Focusing on the application of human factors and ergonomics in the design of alarm systems, this book brings together all the disparate areas in a single volume.; The aim of the book is to present current human factor issues regarding alarm design in a variety of setting, such as industrial alarm systems in process industries, aviation, automobiles and intensive care. It argues that the severe short comings of alarm systems can be overcome through the use of human factors evaluation and design integration techniques. Contributors cover the areas of HCI, task analysis, training, personnel selection, and design and human behavior in an emergency, which of course, can be influenced positively and negatively by the design and deployment of alarm systems.
Table of Contents
A human factors approach; urgency mapping in auditory warning signals; an experiment to support the design of VDU-based alarm lists for power plant operators; testing risk homeostasis theory in a simulated process control task - implications for alarm reduction strategies; operator support systems for status identification and alarm processing at the OECD Halden Reactor Project - experiences and perspectives for future development; alarm initiated activities; supervisory control behaviour and the implementation of alarms in process control; the alarm matrix; cognitive demands and activities in dynamic fault management - abductive reasoning and disturbance management; ergonomics and engineering aspects of designing an alarm system for a modern nuclear power plant; alarms in nuclear power plant control rooms - current approaches and future design; psychological aspects of conventional in-car warning devices; sources of confusion in intensive therapy unit alarms; key topics in alarm design.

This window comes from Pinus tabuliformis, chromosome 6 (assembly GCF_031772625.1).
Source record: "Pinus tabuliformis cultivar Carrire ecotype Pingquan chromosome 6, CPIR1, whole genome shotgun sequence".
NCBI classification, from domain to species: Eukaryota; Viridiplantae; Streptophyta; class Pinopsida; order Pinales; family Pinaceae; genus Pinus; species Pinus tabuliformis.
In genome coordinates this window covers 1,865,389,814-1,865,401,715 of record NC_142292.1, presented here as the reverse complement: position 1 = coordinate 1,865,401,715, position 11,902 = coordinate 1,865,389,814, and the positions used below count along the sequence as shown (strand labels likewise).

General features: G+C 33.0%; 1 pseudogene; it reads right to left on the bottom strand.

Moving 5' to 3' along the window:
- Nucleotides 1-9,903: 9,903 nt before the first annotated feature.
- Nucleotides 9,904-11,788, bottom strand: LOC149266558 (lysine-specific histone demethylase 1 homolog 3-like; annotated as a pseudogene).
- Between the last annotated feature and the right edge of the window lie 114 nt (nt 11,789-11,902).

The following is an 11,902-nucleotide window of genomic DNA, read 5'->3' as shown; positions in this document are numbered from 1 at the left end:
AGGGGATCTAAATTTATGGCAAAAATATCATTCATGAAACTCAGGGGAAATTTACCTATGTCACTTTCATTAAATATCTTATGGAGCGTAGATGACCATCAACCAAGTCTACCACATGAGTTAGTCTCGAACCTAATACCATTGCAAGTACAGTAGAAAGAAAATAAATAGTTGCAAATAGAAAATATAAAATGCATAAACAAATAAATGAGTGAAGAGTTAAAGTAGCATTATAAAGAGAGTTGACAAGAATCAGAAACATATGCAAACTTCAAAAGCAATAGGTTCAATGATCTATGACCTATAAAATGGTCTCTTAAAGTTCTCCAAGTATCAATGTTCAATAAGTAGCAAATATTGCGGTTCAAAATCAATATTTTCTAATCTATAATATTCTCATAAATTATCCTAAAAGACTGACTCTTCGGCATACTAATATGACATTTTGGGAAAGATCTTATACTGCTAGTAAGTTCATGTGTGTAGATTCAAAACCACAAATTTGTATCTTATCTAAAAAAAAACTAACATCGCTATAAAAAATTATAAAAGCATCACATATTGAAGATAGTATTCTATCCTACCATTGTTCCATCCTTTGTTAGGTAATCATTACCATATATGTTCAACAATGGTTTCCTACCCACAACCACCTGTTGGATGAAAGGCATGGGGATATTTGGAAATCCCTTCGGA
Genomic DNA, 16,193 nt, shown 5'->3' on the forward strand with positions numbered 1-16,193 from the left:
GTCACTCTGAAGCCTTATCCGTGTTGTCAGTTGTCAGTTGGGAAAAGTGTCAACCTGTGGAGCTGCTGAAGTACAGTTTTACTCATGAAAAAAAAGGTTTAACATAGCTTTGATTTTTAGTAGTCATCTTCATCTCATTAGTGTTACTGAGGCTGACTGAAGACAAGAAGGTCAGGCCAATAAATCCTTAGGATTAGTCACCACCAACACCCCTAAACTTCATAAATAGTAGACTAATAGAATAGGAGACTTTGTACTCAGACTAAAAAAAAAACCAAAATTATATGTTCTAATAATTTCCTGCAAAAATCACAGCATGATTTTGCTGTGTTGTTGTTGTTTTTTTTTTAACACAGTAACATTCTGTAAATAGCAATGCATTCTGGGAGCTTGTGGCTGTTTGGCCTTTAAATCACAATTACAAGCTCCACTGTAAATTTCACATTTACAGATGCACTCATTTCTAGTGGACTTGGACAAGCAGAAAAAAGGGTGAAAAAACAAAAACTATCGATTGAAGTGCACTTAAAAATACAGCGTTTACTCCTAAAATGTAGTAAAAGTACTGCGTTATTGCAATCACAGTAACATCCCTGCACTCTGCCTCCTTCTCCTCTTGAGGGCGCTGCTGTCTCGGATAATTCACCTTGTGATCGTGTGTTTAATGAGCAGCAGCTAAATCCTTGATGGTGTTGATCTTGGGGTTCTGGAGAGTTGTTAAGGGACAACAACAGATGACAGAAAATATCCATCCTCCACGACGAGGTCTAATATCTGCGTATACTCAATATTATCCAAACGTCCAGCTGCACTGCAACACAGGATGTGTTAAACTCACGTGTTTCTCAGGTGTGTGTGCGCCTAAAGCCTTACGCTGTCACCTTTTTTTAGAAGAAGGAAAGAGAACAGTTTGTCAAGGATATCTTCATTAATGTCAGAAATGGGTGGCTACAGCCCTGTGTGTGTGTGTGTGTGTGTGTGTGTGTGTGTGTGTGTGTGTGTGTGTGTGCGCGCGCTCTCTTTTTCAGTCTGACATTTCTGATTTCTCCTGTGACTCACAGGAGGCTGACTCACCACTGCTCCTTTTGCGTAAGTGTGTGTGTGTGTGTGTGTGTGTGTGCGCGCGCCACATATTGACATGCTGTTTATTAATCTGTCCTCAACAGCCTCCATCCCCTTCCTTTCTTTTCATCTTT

Stanton, Neville A.